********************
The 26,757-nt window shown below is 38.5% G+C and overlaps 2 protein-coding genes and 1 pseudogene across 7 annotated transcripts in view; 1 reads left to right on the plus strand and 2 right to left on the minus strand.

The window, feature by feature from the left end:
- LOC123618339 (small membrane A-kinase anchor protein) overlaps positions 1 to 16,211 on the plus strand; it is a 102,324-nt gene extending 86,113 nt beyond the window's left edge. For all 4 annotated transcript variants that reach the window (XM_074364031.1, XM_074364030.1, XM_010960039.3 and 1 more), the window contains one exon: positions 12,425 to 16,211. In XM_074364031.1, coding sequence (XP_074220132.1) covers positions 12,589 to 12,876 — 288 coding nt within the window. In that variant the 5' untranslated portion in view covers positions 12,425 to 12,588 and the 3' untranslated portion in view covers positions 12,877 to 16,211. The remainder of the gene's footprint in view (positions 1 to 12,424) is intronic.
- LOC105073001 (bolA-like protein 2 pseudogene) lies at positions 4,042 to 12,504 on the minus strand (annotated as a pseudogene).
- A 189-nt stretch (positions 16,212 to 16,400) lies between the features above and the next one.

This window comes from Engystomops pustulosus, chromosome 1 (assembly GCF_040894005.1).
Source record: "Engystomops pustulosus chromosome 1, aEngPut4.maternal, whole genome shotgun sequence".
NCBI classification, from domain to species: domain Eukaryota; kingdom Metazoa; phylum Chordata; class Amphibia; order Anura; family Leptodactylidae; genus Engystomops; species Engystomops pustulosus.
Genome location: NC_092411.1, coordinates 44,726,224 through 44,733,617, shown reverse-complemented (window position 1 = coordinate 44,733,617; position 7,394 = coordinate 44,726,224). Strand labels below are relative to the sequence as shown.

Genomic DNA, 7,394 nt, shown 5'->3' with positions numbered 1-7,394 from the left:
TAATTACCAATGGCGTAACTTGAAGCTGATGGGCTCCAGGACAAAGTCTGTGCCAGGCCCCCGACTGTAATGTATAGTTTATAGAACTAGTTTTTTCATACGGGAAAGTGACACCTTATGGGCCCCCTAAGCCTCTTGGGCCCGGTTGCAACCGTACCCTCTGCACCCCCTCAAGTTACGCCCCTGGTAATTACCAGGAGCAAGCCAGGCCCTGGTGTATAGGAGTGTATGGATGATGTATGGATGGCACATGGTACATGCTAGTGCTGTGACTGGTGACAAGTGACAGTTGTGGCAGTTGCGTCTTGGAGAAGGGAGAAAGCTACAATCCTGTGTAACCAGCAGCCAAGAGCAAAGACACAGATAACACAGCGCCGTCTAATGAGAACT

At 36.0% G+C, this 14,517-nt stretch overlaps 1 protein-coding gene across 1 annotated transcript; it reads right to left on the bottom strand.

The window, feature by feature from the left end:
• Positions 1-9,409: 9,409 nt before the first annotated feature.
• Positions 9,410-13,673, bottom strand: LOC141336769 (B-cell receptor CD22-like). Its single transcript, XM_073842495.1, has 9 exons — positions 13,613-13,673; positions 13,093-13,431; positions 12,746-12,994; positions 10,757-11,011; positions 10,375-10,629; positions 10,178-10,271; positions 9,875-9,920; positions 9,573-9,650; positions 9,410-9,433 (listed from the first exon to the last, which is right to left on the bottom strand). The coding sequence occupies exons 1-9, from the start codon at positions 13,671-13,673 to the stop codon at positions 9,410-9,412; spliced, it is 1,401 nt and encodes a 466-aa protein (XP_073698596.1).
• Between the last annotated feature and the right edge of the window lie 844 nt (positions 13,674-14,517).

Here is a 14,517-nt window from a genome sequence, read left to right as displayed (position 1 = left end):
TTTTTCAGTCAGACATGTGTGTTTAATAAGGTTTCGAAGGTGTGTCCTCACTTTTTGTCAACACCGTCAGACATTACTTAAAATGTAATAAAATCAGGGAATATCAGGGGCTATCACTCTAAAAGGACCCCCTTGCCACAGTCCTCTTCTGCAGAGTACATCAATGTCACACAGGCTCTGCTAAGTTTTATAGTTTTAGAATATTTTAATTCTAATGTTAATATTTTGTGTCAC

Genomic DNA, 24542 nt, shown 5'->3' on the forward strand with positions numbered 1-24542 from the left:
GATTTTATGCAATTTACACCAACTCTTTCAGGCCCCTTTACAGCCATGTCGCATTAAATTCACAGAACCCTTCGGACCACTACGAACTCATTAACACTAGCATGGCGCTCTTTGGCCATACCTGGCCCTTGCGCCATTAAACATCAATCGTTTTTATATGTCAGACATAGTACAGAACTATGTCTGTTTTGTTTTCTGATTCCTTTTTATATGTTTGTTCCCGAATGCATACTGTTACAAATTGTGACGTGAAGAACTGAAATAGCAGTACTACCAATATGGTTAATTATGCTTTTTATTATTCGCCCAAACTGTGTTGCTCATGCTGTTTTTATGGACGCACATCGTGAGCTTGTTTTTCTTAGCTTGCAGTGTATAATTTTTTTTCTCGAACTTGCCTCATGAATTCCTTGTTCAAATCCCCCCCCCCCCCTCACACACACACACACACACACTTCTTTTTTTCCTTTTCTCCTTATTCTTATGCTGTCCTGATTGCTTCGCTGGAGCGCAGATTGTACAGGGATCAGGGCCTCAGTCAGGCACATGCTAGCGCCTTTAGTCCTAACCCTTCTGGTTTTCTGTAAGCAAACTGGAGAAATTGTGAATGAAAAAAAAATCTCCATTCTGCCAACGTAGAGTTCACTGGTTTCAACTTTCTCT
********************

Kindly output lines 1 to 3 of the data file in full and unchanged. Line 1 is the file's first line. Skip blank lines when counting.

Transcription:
The 26,757-nt window shown below is 38.5% G+C and overlaps 2 protein-coding genes and 1 pseudogene across 7 annotated transcripts in view; 1 reads left to right on the plus strand and 2 right to left on the minus strand.

The window, feature by feature from the left end:
- LOC123618339 (small membrane A-kinase anchor protein) overlaps positions 1 to 16,211 on the plus strand; it is a 102,324-nt gene extending 86,113 nt beyond the window's left edge. For all 4 annotated transcript variants that reach the window (XM_074364031.1, XM_074364030.1, XM_010960039.3 and 1 more), the window contains one exon: positions 12,425 to 16,211. In XM_074364031.1, coding sequence (XP_074220132.1) covers positions 12,589 to 12,876 — 288 coding nt within the window. In that variant the 5' untranslated portion in view covers positions 12,425 to 12,588 and the 3' untranslated portion in view covers positions 12,877 to 16,211. The remainder of the gene's footprint in view (positions 1 to 12,424) is intronic.